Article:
By Hillary S. Meeks
Killeen Daily Herald
A row of 14 excited second- and third-graders stood in line with right hands raised Thursday morning at Clarke Elementary School's library.
Facing Postmaster Jeff Davis, the youngsters held back their enthusiasm and solemnly repeated after him an oath to honor their new appointments as postal workers for the Clarke Comanche Postal System.
Davis, who oversees Killeen, Harker Heights and Fort Hood post offices, impressed upon the eager students that they have serious responsibilities to uphold when working as postal employees. Then, to their pleasure, he handed out postal worker heroes pins for them to proudly wear as they go about their duties in the interschool postal system.
Reading teacher Gwen James supervises the Clarke Comanche Postal System, and her 14 student workers were selected from 97 submitted applications.
"I told the kids I was looking for two things: that they would listen, and the other being that they could follow directions," she said.
James was able to implement the program after receiving a $3,000 Killeen Independent School District Education Foundation grant last fall.
Though she is at the forefront of the project, James said the whole school has pitched in to use it as a teaching tool. For example, art classes will be designing stamps, and students will learn how to label and print out envelopes from computers in their technology class.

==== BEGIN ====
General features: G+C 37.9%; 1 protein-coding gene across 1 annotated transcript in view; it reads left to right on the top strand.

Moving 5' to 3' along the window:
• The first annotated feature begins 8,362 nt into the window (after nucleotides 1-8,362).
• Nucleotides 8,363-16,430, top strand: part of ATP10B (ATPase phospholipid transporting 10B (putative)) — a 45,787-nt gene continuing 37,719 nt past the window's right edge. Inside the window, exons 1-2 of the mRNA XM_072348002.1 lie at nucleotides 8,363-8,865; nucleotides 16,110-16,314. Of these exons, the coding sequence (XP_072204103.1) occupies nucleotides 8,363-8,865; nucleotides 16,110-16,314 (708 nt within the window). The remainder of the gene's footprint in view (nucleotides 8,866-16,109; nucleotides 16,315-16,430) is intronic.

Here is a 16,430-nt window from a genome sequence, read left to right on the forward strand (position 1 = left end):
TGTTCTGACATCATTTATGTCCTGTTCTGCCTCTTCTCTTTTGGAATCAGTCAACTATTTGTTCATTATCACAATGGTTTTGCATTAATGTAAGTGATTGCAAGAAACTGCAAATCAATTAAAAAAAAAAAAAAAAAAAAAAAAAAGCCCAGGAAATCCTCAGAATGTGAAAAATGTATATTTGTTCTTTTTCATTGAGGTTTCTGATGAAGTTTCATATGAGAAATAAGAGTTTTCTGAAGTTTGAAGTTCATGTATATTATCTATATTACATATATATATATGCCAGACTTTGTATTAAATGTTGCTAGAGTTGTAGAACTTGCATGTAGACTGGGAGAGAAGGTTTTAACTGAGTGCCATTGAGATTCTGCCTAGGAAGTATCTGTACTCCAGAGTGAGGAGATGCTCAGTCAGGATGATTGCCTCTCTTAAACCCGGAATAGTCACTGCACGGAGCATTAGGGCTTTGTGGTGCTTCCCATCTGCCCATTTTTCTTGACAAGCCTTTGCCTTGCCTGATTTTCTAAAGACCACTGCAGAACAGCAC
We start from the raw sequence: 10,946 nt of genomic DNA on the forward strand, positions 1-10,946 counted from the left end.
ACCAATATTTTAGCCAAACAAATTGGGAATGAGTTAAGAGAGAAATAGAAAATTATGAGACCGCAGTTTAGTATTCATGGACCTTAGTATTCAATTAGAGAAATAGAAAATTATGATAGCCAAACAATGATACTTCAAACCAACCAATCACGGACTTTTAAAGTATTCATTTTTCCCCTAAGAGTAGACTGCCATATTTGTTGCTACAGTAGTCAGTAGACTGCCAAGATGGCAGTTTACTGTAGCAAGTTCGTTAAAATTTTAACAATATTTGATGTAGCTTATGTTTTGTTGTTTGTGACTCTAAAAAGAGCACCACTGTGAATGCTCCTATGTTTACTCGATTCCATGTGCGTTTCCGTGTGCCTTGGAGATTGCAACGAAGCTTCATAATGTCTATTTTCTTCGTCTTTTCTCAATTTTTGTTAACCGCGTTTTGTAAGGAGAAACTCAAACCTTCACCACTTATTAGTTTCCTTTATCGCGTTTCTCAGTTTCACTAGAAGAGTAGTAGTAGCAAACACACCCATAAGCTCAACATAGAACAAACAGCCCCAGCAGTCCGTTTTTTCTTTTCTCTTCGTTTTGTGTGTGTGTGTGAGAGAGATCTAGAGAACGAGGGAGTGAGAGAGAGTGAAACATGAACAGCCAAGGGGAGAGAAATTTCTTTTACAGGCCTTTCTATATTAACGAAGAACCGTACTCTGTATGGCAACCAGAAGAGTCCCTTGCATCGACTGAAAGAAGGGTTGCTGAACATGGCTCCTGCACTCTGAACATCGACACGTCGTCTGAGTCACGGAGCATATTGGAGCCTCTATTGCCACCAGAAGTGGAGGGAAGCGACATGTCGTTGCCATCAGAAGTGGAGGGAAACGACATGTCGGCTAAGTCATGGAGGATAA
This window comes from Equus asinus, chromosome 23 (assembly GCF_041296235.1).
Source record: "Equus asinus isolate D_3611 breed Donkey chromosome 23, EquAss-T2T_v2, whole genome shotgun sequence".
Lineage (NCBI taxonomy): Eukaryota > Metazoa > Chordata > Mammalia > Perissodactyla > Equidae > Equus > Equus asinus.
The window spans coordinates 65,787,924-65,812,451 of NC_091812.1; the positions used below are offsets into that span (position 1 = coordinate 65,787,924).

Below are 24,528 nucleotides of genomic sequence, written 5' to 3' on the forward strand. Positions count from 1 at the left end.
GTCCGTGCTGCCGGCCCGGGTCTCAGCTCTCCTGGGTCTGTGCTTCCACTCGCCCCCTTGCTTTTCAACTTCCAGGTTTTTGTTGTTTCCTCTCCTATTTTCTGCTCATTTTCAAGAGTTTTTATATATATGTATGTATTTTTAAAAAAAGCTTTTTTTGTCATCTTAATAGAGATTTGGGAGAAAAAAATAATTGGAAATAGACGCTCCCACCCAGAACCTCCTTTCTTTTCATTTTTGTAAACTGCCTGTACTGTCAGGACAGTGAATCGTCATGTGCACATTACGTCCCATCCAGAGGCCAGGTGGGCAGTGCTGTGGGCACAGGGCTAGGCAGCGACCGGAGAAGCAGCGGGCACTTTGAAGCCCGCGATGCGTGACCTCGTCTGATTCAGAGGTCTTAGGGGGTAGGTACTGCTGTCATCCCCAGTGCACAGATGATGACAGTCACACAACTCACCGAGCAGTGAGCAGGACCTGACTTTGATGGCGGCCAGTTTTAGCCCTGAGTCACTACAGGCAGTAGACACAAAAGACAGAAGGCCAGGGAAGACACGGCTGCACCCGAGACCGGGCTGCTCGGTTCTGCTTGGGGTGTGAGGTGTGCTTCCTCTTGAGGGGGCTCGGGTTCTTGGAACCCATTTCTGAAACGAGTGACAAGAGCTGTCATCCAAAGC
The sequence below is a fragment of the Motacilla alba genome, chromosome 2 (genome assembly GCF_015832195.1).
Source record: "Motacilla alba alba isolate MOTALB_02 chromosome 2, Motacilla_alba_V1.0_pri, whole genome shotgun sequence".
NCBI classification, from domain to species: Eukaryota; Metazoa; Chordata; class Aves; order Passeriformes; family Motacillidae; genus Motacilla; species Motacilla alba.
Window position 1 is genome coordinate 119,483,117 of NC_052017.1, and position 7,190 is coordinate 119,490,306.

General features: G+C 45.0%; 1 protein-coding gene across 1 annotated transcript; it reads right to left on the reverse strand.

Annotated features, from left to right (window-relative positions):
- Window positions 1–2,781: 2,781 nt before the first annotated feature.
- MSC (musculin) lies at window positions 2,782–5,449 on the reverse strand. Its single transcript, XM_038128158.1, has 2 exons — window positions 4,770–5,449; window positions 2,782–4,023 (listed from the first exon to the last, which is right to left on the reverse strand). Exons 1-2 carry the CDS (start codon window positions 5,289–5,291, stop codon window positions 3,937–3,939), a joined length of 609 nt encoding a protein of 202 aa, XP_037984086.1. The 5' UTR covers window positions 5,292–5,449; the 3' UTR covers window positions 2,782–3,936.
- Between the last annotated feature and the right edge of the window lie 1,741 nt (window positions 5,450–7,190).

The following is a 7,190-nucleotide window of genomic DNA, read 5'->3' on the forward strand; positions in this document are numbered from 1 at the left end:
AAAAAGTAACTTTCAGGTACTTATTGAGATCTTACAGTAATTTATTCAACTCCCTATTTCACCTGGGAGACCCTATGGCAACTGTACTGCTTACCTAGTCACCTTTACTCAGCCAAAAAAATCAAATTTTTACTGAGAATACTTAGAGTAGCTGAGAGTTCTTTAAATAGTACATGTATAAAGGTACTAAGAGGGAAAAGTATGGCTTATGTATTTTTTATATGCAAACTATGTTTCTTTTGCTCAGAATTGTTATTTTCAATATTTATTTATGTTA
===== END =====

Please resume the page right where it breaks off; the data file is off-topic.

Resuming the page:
"This is awesome because we're teaching the kids responsibility, life skills and we're teaching them the postal system. It's amazing how they take it so seriously," Clarke Principal Nabil Diab said.
All Clarke students from pre-kindergarten through third grade can use the system, as well as staff, teachers and parents, James said.
A normal-size metal mailbox emblazoned with the Clarke Comanche Postal System name and logo stands in the school's lobby, giving everyone an opportunity to drop in their mail.
The sworn-in students hold various positions with different duties, including those of facer, canceller, nixie clerk, sorter and carrier.
James has established a route throughout the school with street numbers (classroom numbers), street names (name of that room's teacher), city (grade, such as kindergarten), state (Texas) and a ZIP code (76 followed by the age of that grade repeated three times, such as 76555 for kindergarten).
"This is their route, which I think is so cute, because it pretty much looks like a regular route," said Cassie Walker, who is a United States Postal Service role carrier associate. Her 8-year-old son, Jonathan Walker, is a canceller in the school's system.
Helen Burrell, mother of second-grader Ella Burrell, is impressed with the program because her Ella will learn what process the letters she sends to her Iraq-stationed father go through.
"She's always making out her letters to her dad and having me send it. Now she gets to see what happens after it mails," said the mother.
Ella smiled broadly and said she was "so, so, so happy" to be a canceller for the micro-postal system. "And look, I got a cool badge," she said, pointing to the postal heroes pin on her dress.
Letters will be processed and delivered throughout Clarke Elementary between 8:20 and 8:50 a.m., which is what James called "success time" at the school. While other students undergo special tutoring or enrichment programs at that time, the postal workers will get their work done and not have to miss regular class time, James said.
The grant she earned from the Education Foundation was provided by the family of Tolly and Florence Moore, said the foundation's director, Dawn Parnell.
Contact Hillary S. Meeks at email@example.com